China has saved nearly $10 billion through record purchases of oil from Western-sanctioned countries. Reuters brought in this calculation based on data produced by various ship trackers and traders.
To lower the cost of oil imports for refiners in China, which is a top economic rival of the United States, the latter imposed sanctions on the refiners. The consequences of the sanctions are unintended as the United States and other Western countries put sanctions on oil producers like Iran, Russia, and Venezuela. On the other hand, China often criticizes such penalties as “unilateral.”
Analysts at Reuters compared the purchase of importers in China from the sanctioned countries to what they would have paid by purchasing similar grades from non-sanctioned countries. Furthermore, China’s oil purchases also act as a revenue lifeline for Russia, Iran, and Venezuela. Various Western sanctions and a lack of investment curtailed the economies of these countries.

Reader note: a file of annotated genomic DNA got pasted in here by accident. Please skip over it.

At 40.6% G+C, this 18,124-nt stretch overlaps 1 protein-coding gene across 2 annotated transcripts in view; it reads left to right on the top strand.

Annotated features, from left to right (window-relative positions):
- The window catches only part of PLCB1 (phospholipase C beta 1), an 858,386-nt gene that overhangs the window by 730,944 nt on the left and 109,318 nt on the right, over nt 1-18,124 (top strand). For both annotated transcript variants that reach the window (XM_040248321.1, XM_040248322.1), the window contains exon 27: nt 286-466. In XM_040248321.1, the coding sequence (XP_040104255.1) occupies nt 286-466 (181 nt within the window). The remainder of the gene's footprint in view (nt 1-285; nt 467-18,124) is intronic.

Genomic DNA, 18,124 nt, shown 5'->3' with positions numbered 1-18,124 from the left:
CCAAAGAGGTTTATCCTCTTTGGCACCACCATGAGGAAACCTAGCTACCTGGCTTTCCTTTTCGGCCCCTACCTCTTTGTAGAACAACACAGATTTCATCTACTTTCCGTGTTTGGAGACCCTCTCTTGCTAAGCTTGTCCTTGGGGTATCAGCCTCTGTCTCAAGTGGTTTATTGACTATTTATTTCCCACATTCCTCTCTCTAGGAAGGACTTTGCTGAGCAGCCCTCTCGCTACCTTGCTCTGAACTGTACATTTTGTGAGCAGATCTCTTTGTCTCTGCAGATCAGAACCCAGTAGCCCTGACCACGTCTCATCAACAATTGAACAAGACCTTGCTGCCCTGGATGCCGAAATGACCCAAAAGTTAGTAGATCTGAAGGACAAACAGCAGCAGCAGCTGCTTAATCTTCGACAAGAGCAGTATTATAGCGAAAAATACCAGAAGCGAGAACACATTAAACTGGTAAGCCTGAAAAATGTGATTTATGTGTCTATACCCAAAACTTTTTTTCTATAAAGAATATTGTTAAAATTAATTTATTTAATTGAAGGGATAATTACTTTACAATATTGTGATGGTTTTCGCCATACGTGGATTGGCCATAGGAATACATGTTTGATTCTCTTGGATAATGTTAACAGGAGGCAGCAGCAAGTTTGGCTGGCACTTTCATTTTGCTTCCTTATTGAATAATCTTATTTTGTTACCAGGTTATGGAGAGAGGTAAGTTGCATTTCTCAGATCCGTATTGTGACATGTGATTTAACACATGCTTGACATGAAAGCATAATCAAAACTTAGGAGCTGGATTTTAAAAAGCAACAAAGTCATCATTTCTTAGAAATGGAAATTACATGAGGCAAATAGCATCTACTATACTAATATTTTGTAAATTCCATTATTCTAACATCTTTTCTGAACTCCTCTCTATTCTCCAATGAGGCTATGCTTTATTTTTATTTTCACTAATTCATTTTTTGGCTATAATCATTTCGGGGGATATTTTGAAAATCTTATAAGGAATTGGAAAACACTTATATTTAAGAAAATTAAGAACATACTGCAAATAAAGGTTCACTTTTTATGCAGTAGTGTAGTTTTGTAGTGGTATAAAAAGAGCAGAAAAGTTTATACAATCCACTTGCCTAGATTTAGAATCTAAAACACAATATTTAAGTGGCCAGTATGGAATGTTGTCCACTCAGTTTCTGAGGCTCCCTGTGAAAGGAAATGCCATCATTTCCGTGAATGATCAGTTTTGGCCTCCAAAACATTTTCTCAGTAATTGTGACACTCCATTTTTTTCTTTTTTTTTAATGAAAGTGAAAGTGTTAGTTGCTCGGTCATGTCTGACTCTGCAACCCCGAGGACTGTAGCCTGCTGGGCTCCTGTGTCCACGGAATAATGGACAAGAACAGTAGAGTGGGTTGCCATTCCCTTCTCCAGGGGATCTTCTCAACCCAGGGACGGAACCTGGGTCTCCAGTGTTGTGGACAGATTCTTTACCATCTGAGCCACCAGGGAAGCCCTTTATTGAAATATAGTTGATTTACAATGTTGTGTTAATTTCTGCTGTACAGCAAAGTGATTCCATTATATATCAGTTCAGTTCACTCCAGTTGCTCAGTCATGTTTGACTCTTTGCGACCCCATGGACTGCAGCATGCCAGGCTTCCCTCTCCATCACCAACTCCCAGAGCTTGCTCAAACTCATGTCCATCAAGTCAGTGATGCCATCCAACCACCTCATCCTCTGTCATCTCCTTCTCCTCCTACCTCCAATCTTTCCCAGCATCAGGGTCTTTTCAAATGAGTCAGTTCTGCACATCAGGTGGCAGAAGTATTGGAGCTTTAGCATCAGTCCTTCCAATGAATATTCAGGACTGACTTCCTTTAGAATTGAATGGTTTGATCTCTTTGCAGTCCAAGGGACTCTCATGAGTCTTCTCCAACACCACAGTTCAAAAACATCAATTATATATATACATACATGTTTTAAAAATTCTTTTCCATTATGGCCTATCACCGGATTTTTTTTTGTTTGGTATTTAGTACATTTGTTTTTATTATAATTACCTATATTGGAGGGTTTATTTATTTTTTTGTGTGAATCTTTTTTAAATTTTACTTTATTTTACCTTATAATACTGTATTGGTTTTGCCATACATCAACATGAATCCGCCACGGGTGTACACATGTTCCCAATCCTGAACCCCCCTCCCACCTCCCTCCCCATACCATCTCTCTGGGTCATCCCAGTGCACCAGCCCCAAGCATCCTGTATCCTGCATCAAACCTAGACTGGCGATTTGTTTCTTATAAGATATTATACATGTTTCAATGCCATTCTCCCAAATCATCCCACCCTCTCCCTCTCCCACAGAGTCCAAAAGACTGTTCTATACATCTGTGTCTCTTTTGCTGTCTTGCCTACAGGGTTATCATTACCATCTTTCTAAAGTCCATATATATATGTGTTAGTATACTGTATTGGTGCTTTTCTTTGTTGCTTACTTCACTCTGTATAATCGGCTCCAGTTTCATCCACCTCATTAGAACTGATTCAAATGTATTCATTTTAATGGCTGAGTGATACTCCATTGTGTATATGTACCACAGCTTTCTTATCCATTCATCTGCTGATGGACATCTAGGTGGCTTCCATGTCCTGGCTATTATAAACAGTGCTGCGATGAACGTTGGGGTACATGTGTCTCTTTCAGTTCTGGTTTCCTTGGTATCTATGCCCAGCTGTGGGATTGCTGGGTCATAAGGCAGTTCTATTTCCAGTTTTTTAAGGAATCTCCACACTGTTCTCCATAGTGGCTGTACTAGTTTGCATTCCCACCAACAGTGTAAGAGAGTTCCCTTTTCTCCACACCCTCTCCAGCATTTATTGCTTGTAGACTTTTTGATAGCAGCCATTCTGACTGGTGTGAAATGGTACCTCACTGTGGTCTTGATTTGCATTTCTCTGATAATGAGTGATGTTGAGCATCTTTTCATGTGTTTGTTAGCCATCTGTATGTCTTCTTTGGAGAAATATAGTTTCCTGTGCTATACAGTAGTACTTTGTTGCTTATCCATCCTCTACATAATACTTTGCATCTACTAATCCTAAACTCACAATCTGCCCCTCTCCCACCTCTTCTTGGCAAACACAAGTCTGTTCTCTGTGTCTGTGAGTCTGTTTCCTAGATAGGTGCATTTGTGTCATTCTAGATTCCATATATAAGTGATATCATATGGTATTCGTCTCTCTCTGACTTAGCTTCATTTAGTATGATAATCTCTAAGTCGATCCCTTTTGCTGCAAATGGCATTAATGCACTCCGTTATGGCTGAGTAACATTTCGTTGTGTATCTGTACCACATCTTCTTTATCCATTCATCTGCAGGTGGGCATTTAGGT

According to Reuters.com,
“China shipped in a record 2.765 million barrels per day (bpd) of crude by sea from Iran, Russia, and Venezuela in the first nine months of 2023, according to an average of data provided by tanker trackers Vortexa and Kpler. The three countries accounted for a quarter of China’s imports between January and September, up from about 21% in 2022 and double the 12% share in 2020.”
However, compared to China’s bill of oil imports, the savings only amount to a fraction. However, these savings matter for small and independent refiners in China, who want to have the best buy for themselves and are constantly looking for bargains.On questioning, China’s Foreign Affairs Ministry did not respond. Rather, the Ministry repeated its long-standing stance of opposing unilateral sanctions.
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